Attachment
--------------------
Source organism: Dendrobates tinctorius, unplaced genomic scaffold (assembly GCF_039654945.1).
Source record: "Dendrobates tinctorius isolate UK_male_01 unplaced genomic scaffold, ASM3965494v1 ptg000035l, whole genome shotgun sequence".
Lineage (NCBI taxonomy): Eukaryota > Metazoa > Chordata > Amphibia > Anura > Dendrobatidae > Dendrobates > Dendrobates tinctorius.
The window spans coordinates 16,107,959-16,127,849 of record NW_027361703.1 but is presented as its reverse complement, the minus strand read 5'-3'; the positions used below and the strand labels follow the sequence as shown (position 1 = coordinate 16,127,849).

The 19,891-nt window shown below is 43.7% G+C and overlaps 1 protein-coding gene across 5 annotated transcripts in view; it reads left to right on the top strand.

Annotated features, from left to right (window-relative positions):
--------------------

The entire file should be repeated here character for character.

Source organism: Dendrobates tinctorius, unplaced genomic scaffold (assembly GCF_039654945.1).
Source record: "Dendrobates tinctorius isolate UK_male_01 unplaced genomic scaffold, ASM3965494v1 ptg000035l, whole genome shotgun sequence".
Lineage (NCBI taxonomy): Eukaryota > Metazoa > Chordata > Amphibia > Anura > Dendrobatidae > Dendrobates > Dendrobates tinctorius.
The window spans coordinates 16,107,959-16,127,849 of record NW_027361703.1 but is presented as its reverse complement, the minus strand read 5'-3'; the positions used below and the strand labels follow the sequence as shown (position 1 = coordinate 16,127,849).

The 19,891-nt window shown below is 43.7% G+C and overlaps 1 protein-coding gene across 5 annotated transcripts in view; it reads left to right on the top strand.

Annotated features, from left to right (window-relative positions):